:Returns:
    list of points
    
convexHull(p)
~~~~~~~~~~~~~
Returns a polygon which is the convex hull of p.

:Arguments:
    - p: Polygon
:Returns:
    new Polygon

tile(p, x=[], y=[] \|, bb=None)
~~~~~~~~~~~~~~~~~~~~~~~~~~~~~~~
Returns a list of polygons which are tiles of p splitted at the border values 
specified in x and y. If you already know the bounding box of p, you may give 
it as argument bb (4-tuple) to speed up the calculation.

:Arguments:
    - p: Polygon
    - x: list of floats
    - y: list of floats
    - optional bb: tuple of 4 floats
:Returns:
    list of new Polygons

tileEqual(p, nx=1, ny=1 \|, bb=None)
~~~~~~~~~~~~~~~~~~~~~~~~~~~~~~~~~~~~
works like tile(), but splits into nx and ny parts.

:Arguments:
    - p: Polygon
    - nx: integer
    - ny: integer
    - optional bb: tuple of 4 floats
:Returns:
    list of new Polygons

warpToOrigin(p)
~~~~~~~~~~~~~~~
Shifts lower left corner of the bounding box to origin.

:Arguments:
    - p: Polygon
:Returns:
    None

centerAroundOrigin(p)
~~~~~~~~~~~~~~~~~~~~~
Shifts the center of the bounding box to origin.

:Arguments:
    - p: Polygon
:Returns:
    None

prunePoints(p)
~~~~~~~~~~~~~~
Returns a new Polygon which has exactly the same shape as p, but unneeded 
points are removed. The new Polygon has no double points or points that are 
exactly on a straight line.

:Arguments:
    - p: Polygon
:Returns:
    new Polygon

reducePoints(cont, n)
~~~~~~~~~~~~~~~~~~~~~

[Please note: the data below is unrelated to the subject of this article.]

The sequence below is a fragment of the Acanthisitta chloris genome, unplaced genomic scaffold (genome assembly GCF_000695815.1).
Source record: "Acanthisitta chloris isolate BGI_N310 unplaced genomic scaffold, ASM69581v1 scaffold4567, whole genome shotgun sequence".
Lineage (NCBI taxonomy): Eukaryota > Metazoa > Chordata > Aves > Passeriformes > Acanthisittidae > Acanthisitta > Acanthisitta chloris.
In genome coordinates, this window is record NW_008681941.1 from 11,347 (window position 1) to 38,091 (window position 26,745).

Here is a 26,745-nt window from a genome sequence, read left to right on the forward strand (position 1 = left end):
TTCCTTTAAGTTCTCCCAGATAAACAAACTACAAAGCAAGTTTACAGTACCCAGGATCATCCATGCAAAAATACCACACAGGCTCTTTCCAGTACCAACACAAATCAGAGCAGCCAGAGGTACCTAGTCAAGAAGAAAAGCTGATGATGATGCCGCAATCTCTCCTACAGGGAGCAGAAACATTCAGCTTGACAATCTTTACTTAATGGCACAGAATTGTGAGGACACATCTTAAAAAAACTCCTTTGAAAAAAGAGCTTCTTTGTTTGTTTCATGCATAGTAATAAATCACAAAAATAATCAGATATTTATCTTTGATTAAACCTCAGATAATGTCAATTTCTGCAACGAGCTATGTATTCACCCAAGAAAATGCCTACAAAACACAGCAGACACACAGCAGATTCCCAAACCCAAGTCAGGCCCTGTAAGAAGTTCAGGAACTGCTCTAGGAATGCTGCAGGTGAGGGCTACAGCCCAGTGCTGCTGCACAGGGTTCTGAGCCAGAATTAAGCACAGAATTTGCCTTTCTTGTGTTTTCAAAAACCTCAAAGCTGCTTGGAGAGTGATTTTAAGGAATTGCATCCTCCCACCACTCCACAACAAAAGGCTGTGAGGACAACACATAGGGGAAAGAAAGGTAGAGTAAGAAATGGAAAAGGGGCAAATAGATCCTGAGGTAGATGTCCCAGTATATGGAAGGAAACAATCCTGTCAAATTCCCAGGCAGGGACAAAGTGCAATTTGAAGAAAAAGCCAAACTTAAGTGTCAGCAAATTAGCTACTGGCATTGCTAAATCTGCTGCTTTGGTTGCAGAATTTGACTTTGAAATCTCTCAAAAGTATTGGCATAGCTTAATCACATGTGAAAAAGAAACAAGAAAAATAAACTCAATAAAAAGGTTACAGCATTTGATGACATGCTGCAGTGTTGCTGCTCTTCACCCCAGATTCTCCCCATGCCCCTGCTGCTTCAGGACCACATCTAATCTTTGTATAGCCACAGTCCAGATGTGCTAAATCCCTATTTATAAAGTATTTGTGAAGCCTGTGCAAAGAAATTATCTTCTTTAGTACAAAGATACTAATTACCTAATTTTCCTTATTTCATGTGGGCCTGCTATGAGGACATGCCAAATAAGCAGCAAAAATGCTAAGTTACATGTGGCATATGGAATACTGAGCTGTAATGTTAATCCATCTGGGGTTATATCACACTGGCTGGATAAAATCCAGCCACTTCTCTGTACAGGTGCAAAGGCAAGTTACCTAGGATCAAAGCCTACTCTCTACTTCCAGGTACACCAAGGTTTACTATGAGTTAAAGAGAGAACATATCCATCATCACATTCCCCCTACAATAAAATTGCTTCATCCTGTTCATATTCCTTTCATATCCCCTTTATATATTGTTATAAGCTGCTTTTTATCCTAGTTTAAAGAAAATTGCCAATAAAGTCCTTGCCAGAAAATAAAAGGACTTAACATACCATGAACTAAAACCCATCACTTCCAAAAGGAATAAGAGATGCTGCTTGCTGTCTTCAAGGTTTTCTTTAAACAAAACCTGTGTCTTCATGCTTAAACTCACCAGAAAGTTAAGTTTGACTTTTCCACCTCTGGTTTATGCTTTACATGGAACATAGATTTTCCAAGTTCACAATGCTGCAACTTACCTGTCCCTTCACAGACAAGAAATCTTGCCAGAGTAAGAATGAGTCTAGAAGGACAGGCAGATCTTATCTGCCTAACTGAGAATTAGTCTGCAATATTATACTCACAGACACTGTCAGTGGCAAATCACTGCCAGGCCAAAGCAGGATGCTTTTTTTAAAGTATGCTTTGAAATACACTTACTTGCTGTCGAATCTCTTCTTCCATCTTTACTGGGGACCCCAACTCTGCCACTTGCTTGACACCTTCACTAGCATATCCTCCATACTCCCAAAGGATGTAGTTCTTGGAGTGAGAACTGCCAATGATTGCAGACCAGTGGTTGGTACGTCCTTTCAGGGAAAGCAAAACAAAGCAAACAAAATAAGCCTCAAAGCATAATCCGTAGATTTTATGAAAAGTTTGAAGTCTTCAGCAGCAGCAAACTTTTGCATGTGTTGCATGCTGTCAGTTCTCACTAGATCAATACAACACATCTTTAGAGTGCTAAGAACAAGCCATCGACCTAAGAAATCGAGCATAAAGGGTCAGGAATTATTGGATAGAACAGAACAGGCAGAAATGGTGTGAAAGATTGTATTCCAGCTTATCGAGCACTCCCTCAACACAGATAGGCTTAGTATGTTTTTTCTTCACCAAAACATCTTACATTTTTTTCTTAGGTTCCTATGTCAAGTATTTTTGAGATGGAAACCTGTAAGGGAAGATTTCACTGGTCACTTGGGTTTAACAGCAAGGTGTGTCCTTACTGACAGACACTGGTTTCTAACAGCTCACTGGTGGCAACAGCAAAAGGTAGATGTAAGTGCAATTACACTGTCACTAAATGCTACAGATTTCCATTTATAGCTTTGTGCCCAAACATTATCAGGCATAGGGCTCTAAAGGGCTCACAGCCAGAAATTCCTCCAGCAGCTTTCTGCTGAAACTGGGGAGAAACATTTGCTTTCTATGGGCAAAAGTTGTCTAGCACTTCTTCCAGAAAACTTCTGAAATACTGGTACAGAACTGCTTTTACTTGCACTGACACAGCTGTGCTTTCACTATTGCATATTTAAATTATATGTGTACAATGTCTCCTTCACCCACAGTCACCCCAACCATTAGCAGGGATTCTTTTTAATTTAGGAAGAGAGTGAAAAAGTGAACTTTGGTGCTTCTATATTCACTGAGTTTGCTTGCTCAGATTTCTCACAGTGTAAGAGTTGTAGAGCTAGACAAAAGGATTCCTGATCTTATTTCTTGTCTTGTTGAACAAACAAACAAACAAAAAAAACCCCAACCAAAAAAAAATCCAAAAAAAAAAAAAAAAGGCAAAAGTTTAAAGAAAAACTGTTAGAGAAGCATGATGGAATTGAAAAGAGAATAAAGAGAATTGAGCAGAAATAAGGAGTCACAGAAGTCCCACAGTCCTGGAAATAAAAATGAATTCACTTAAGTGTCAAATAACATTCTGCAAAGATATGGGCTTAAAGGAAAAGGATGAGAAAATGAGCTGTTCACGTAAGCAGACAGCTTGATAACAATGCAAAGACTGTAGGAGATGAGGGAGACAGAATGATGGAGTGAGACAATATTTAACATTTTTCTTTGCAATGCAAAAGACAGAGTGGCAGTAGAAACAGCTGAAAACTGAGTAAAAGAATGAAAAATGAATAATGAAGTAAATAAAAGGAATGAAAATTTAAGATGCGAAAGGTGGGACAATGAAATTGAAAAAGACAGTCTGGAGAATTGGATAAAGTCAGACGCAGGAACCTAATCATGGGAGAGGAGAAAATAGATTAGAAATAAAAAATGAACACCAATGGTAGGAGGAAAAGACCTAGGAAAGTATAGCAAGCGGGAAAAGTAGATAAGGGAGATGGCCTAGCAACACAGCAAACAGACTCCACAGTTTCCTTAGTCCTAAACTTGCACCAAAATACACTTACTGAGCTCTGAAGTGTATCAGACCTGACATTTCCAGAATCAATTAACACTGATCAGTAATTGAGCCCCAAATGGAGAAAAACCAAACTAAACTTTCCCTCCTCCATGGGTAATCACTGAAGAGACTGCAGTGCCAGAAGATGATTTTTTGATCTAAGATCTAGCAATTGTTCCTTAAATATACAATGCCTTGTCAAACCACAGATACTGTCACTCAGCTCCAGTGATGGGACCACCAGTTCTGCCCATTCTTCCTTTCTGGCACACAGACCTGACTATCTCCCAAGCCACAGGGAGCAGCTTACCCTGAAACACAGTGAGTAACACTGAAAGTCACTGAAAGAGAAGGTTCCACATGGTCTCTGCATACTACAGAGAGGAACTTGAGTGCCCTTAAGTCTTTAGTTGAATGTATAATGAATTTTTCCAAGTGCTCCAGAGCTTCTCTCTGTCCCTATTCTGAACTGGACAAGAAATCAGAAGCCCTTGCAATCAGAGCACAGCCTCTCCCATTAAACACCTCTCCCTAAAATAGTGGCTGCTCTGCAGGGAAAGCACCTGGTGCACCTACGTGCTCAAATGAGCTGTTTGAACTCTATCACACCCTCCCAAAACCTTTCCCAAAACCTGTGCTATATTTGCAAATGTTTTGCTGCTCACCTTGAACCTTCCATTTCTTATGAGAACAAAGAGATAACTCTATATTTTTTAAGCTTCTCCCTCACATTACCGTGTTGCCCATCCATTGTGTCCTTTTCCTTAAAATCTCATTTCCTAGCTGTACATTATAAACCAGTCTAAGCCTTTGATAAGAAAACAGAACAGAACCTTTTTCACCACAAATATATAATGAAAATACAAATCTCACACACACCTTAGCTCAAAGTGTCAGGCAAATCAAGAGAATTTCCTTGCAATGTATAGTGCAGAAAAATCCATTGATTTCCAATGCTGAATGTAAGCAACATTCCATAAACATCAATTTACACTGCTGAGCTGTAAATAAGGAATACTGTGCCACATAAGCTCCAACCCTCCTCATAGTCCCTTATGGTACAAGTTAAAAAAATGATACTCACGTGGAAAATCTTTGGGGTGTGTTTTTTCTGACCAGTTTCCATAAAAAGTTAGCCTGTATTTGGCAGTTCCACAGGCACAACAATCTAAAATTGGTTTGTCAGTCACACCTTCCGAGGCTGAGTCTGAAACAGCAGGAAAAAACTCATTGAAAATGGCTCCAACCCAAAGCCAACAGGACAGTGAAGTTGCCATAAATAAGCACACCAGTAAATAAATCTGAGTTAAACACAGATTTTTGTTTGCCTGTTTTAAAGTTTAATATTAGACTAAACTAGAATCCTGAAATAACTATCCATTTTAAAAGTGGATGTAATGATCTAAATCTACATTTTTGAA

Remove points of the contour 'cont', return a new contour with 'n' points.
*Very simple* approach to reduce the number of points of a contour. Each point 
gets an associated 'value of importance' which is the product of the lengths 
and absolute angle of the left and right vertex. The points are sorted by this 
value and the n most important points are returned. This method may give 
*very* bad results for some contours like symmetric figures. It may even 
produce self-intersecting contours which are not valid to process with 
this module.

:Arguments:
    - contour: list of points
:Returns:
    new list of points

cloneGrid(poly, con, xl, yl, xstep, ystep)
~~~~~~~~~~~~~~~~~~~~~~~~~~~~~~~~~~~~~~~~~~
Create a single new polygon with contours that are made from contour con from 
polygon poly arranged in a xl-yl-grid with spacing xstep and ystep.

:Arguments:
    - poly: Polygon
    - con: integer
    - xl: integer
    - yl: integer
    - xstep: float
    - ystep: float
:Returns:
    new Polygon

tileBSP(p)
~~~~~~~~~~
This generator function returns tiles of a polygon. It will be much more 
efficient for larger polygons and a large number of tiles than the original 
tile() function. For a discussion see:
http://dr-josiah.blogspot.com/2010/08/binary-space-partitions-and-you.html

:Arguments:
    - p: Polygon
:Returns:
    tiles of the Polygon p on the integer grid

gpfInfo(fileName)
~~~~~~~~~~~~~~~~~
Get information on a gpc/gpf file.

:Arguments:
    - fileName: name of the file to read
:Returns:
    - contours: number of contours
    - holes: number of holes (if contained)
    - points: total number of points
    - withHoles: file contains hole-flags